The study explored mental health service use patterns and barriers to care among individuals with comorbid mental and substance use disorders.
Using data from the National Survey on Drug Use and Health (2005–2010) for 18,972 adults with past-year major depressive episodes, the study compared mental health service use and perceived barriers to care among participants with and without co-occurring alcohol dependence, nonalcohol drug dependence, and both alcohol and drug dependence.
Compared with participants without comorbid substance dependence, participants with alcohol dependence or both alcohol and nonalcohol drug dependence used more mental health services of all types, and participants with only comorbid alcohol dependence used more medication treatments. Participants with comorbid substance dependence were significantly more likely than those without comorbid substance dependence to report unmet mental health treatment need. However, barriers to mental health care were remarkably similar across groups, with financial barriers being the most common in all groups.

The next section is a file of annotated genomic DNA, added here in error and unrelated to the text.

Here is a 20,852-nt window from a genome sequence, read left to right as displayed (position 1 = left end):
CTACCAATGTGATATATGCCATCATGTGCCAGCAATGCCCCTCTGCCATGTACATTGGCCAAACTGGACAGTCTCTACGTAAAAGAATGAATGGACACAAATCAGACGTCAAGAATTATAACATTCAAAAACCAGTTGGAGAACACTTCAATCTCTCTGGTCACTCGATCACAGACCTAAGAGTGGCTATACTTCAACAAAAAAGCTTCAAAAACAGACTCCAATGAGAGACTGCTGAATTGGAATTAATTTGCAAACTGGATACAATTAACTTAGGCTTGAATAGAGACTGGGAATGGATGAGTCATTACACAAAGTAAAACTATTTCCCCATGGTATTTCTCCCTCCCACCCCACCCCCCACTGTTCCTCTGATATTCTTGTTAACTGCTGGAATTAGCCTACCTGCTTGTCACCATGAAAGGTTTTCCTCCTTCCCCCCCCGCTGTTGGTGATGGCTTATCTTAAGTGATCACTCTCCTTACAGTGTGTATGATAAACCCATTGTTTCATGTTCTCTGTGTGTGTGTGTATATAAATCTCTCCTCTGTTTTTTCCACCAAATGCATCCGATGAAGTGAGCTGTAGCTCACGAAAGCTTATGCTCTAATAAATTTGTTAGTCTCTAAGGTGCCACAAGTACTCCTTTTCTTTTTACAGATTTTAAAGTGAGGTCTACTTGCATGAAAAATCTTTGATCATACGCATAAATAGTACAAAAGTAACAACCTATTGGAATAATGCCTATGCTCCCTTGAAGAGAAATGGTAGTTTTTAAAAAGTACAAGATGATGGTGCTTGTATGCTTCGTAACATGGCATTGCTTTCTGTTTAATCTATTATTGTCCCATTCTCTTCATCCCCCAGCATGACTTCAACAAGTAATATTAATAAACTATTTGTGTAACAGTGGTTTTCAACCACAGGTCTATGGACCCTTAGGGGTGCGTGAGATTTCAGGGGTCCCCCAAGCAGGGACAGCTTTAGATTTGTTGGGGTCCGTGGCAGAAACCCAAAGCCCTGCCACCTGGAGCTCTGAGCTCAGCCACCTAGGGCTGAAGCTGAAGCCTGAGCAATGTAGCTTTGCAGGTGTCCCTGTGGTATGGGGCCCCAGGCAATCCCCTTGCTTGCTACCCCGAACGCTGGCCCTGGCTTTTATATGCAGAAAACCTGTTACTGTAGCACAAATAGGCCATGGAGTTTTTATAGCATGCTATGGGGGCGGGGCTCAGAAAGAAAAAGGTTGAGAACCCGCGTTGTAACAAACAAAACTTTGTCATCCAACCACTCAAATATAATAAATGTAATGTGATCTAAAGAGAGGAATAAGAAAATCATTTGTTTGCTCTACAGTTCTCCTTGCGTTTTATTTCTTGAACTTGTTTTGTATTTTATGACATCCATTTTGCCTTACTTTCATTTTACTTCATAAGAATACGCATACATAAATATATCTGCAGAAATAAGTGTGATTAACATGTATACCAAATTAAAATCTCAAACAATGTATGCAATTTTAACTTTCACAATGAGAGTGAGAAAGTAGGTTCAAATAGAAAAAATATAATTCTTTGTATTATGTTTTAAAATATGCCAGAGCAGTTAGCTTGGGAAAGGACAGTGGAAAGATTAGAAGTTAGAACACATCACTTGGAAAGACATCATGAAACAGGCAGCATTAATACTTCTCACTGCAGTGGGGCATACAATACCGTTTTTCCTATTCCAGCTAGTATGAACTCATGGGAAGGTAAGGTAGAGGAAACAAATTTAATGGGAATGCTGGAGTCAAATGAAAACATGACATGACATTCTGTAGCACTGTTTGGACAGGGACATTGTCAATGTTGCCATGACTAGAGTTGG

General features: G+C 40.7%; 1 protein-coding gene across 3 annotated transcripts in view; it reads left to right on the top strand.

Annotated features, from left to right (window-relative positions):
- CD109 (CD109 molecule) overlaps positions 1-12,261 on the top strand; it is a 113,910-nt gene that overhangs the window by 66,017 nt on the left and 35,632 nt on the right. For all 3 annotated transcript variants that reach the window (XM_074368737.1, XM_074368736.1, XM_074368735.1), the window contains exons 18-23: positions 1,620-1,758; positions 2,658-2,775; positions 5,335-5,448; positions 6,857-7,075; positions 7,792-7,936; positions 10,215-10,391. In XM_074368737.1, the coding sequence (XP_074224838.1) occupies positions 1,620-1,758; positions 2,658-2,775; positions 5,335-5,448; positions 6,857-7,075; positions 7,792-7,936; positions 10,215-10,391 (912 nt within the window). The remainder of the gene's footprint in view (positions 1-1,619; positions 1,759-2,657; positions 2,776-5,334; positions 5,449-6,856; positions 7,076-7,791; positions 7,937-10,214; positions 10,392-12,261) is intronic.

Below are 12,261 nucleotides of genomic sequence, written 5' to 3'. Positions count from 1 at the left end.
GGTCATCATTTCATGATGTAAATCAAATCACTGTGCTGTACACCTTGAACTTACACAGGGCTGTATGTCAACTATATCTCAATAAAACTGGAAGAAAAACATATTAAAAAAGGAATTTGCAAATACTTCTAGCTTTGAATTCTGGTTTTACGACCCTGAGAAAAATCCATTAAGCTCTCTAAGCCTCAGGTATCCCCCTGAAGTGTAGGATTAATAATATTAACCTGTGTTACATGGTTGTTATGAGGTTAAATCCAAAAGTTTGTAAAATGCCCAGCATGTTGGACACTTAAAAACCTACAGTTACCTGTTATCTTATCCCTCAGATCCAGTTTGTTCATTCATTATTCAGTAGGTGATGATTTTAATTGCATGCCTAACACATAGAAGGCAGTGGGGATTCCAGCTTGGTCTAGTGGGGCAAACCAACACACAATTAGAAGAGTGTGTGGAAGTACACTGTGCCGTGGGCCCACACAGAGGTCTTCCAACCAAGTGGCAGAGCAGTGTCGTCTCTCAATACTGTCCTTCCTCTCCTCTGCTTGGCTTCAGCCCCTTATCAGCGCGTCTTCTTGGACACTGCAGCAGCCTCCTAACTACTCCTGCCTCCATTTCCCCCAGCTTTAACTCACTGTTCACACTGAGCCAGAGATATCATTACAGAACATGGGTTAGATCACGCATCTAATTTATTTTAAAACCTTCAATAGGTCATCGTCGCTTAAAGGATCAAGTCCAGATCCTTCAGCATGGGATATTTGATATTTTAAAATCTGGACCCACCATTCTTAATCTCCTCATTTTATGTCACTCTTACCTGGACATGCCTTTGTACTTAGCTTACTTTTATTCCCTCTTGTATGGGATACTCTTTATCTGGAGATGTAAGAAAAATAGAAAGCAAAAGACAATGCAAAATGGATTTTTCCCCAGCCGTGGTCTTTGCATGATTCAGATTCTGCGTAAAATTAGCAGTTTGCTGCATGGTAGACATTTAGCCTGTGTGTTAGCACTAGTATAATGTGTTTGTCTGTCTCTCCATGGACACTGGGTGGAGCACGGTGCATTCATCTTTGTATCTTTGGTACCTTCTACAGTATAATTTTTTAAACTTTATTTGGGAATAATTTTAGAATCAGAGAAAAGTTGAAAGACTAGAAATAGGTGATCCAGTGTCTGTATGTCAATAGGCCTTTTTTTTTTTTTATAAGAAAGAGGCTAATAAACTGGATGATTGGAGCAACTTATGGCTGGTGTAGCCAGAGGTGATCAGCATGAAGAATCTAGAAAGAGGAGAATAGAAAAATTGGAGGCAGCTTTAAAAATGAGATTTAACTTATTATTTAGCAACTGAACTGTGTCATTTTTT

Participants with major depression comorbid with substance dependence used more mental health services but also perceived more unmet need for such care than individuals without such comorbidity. However, barriers to mental health care were similar across groups with and without comorbidity. Policies aimed at expanding insurance coverage and mental health parity would likely benefit individuals with major depression and substance dependence comorbidity even more than those without such comorbidity.